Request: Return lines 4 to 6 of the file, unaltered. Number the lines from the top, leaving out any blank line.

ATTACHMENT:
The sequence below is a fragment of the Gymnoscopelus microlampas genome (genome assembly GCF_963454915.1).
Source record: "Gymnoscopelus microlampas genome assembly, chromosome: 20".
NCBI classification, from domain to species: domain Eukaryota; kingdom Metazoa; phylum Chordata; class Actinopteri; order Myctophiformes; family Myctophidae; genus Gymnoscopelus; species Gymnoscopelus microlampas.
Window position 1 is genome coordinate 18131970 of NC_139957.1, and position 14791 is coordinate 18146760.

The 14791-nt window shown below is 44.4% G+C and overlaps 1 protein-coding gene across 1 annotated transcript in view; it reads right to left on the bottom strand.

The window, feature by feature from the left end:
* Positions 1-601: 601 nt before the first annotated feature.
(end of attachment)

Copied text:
Window position 1 is genome coordinate 18131970 of NC_139957.1, and position 14791 is coordinate 18146760.

The 14791-nt window shown below is 44.4% G+C and overlaps 1 protein-coding gene across 1 annotated transcript in view; it reads right to left on the bottom strand.

The window, feature by feature from the left end: